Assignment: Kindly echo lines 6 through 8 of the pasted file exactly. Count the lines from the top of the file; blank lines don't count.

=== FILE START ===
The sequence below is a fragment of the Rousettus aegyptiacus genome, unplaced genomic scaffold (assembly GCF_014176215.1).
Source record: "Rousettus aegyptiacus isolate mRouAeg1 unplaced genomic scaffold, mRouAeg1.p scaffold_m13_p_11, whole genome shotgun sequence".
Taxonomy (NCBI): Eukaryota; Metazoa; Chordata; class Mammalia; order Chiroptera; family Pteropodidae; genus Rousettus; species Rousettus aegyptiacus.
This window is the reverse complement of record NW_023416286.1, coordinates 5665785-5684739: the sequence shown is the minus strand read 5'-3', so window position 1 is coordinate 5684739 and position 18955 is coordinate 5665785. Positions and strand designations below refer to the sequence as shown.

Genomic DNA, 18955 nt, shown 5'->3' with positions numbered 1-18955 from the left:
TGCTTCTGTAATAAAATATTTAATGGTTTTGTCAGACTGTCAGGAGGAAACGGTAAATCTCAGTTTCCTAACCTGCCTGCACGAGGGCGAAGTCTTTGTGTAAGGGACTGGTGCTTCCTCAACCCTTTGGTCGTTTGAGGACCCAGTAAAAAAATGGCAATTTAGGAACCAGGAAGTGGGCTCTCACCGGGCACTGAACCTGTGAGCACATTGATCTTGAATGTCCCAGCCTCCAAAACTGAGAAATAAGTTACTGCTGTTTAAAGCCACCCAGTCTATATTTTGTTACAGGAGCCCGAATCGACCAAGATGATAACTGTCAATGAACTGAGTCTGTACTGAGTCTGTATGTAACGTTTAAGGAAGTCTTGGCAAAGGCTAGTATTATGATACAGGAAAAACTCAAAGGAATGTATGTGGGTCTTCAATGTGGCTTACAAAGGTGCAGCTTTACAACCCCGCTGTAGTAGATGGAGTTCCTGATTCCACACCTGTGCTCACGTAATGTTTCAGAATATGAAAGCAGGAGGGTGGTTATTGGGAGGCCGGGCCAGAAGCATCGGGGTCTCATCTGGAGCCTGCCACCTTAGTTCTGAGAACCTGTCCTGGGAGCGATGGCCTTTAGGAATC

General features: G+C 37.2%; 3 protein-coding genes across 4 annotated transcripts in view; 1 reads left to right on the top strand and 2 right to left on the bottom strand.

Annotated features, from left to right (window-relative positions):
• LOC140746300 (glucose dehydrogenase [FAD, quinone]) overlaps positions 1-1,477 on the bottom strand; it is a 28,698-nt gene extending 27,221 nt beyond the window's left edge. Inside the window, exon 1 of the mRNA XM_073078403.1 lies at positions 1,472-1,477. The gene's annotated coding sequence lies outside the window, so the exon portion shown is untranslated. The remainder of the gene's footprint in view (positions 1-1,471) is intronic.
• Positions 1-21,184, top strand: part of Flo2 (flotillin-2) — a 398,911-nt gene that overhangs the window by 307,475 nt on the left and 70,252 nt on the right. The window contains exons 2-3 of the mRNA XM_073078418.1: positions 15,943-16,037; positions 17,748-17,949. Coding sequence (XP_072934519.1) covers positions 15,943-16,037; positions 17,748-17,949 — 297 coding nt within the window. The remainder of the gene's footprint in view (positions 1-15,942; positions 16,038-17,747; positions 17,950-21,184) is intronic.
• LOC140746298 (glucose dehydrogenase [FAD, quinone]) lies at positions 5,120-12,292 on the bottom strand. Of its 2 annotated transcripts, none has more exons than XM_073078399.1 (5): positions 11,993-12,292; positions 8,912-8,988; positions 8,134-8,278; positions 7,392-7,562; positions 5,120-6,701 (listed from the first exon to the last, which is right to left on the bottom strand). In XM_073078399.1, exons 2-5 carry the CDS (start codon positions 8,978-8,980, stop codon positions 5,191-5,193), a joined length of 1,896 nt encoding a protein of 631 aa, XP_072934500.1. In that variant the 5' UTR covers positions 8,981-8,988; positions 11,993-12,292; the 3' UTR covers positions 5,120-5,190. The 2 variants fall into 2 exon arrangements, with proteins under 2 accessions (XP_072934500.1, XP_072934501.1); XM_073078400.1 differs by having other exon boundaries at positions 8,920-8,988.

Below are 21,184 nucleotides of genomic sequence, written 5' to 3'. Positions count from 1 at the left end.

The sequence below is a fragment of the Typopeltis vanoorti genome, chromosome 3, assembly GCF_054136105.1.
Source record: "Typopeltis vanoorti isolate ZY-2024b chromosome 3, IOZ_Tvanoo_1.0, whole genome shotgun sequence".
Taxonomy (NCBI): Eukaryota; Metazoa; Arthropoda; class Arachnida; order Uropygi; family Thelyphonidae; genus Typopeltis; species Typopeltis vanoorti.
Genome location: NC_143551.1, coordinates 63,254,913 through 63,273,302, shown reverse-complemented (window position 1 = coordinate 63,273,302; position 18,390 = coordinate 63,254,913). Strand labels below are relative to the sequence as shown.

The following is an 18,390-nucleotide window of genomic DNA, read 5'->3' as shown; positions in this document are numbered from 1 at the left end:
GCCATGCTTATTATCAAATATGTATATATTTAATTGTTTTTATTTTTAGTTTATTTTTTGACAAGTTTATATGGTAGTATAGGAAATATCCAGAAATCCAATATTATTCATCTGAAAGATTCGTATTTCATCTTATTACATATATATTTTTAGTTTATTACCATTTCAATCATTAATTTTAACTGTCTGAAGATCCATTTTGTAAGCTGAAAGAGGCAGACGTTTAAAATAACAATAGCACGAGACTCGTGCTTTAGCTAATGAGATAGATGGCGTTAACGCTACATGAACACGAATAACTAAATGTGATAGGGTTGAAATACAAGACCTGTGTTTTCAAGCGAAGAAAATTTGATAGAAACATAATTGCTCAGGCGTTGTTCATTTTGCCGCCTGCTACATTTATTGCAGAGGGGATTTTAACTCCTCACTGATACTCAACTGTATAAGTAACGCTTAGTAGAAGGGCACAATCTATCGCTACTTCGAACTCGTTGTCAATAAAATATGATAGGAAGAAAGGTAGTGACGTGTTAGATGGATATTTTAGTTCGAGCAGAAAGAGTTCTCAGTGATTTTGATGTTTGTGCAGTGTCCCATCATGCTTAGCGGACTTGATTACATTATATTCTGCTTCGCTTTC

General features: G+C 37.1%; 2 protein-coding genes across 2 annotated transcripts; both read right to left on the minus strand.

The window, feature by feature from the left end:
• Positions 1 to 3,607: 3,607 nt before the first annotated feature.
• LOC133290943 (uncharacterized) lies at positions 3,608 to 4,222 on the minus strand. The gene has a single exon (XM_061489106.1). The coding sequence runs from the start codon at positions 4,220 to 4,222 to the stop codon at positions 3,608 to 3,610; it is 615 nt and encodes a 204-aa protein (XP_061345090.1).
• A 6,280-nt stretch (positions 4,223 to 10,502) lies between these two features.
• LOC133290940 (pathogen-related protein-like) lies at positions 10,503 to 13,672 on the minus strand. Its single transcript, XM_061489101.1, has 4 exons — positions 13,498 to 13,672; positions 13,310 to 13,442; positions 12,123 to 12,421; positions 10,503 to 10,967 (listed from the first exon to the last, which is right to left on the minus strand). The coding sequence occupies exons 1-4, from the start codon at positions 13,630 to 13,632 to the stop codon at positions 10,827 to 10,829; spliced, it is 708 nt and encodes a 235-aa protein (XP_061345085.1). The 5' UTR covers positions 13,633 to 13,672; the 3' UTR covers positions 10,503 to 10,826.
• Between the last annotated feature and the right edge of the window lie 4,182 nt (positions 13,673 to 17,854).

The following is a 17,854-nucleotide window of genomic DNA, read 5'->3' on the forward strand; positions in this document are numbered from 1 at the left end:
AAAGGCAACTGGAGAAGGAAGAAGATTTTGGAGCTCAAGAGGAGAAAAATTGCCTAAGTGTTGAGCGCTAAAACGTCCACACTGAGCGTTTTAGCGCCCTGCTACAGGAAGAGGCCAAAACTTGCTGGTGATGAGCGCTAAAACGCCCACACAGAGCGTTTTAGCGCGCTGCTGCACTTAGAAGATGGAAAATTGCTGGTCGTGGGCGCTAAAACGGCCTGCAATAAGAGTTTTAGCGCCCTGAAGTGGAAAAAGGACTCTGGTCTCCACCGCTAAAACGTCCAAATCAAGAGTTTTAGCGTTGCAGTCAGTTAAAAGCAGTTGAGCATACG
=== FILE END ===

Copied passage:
TGCTTCTGTAATAAAATATTTAATGGTTTTGTCAGACTGTCAGGAGGAAACGGTAAATCTCAGTTTCCTAACCTGCCTGCACGAGGGCGAAGTCTTTGTGTAAGGGACTGGTGCTTCCTCAACCCTTTGGTCGTTTGAGGACCCAGTAAAAAAATGGCAATTTAGGAACCAGGAAGTGGGCTCTCACCGGGCACTGAACCTGTGAGCACATTGATCTTGAATGTCCCAGCCTCCAAAACTGAGAAATAAGTTACTGCTGTTTAAAGCCACCCAGTCTATATTTTGTTACAGGAGCCCGAATCGACCAAGATGATAACTGTCAATGAACTGAGTCTGTACTGAGTCTGTATGTAACGTTTAAGGAAGTCTTGGCAAAGGCTAGTATTATGATACAGGAAAAACTCAAAGGAATGTATGTGGGTCTTCAATGTGGCTTACAAAGGTGCAGCTTTACAACCCCGCTGTAGTAGATGGAGTTCCTGATTCCACACCTGTGCTCACGTAATGTTTCAGAATATGAAAGCAGGAGGGTGGTTATTGGGAGGCCGGGCCAGAAGCATCGGGGTCTCATCTGGAGCCTGCCACCTTAGTTCTGAGAACCTGTCCTGGGAGCGATGGCCTTTAGGAATC

General features: G+C 37.2%; 3 protein-coding genes across 4 annotated transcripts in view; 1 reads left to right on the top strand and 2 right to left on the bottom strand.

Annotated features, from left to right (window-relative positions):